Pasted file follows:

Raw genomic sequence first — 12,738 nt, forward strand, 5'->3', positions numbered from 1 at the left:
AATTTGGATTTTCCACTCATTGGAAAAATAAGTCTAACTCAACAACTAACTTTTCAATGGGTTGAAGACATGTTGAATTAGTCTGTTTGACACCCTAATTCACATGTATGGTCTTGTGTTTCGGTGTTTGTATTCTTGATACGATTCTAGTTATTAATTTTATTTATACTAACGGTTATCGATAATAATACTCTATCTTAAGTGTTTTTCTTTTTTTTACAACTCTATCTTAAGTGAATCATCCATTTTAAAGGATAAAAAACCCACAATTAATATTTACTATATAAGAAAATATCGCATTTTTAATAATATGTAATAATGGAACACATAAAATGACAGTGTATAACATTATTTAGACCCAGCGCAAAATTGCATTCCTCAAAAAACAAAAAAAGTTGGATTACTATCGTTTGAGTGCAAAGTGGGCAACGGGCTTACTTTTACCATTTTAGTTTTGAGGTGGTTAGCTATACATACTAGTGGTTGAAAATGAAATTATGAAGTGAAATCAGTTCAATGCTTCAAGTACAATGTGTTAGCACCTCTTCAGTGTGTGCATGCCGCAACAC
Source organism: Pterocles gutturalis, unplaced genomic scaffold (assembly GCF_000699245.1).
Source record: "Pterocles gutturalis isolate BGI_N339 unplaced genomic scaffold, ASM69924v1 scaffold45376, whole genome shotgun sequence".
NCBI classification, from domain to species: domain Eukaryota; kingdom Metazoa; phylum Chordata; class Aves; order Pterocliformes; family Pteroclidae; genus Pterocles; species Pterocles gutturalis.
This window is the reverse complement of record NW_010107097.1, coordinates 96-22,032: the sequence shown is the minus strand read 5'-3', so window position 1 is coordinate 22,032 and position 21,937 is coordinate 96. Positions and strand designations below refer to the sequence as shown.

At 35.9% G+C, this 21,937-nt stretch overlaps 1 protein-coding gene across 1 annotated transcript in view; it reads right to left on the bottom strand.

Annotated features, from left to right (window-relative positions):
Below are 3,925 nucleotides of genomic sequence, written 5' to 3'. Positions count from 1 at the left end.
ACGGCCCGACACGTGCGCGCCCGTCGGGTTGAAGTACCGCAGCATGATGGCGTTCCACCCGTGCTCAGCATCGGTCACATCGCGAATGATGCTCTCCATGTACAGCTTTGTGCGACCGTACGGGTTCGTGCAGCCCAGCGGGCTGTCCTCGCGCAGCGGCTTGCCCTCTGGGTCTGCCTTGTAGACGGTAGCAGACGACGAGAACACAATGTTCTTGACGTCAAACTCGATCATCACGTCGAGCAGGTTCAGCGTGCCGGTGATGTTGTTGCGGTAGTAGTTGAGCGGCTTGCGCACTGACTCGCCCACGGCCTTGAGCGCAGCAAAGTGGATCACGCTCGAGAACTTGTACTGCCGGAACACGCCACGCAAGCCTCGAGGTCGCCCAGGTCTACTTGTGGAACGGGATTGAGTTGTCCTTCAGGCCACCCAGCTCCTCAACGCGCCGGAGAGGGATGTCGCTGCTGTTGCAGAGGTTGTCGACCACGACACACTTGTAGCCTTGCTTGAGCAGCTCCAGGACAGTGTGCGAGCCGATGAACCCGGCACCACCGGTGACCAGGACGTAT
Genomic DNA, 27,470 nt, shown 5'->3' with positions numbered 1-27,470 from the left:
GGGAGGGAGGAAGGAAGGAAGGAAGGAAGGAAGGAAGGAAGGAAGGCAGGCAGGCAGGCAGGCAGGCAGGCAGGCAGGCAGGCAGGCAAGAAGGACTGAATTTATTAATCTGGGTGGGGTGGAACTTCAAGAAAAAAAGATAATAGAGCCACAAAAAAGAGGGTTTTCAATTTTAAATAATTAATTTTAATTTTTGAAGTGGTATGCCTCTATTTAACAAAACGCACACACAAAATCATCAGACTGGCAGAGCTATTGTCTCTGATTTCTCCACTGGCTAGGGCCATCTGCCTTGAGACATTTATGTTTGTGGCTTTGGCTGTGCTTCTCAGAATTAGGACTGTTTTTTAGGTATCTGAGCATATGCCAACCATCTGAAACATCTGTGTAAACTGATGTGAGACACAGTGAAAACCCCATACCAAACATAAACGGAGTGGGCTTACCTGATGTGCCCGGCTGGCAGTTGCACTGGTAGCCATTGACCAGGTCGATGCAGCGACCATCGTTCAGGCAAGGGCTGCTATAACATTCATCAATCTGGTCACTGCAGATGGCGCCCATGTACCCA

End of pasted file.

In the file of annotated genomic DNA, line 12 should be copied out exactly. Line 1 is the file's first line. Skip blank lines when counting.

GGGAGGGAGGAAGGAAGGAAGGAAGGAAGGAAGGAAGGAAGGAAGGCAGGCAGGCAGGCAGGCAGGCAGGCAGGCAGGCAGGCAGGCAAGAAGGACTGAATTTATTAATCTGGGTGGGGTGGAACTTCAAGAAAAAAAGATAATAGAGCCACAAAAAAGAGGGTTTTCAATTTTAAATAATTAATTTTAATTTTTGAAGTGGTATGCCTCTATTTAACAAAACGCACACACAAAATCATCAGACTGGCAGAGCTATTGTCTCTGATTTCTCCACTGGCTAGGGCCATCTGCCTTGAGACATTTATGTTTGTGGCTTTGGCTGTGCTTCTCAGAATTAGGACTGTTTTTTAGGTATCTGAGCATATGCCAACCATCTGAAACATCTGTGTAAACTGATGTGAGACACAGTGAAAACCCCATACCAAACATAAACGGAGTGGGCTTACCTGATGTGCCCGGCTGGCAGTTGCACTGGTAGCCATTGACCAGGTCGATGCAGCGACCATCGTTCAGGCAAGGGCTGCTATAACATTCATCAATCTGGTCACTGCAGATGGCGCCCATGTACCCA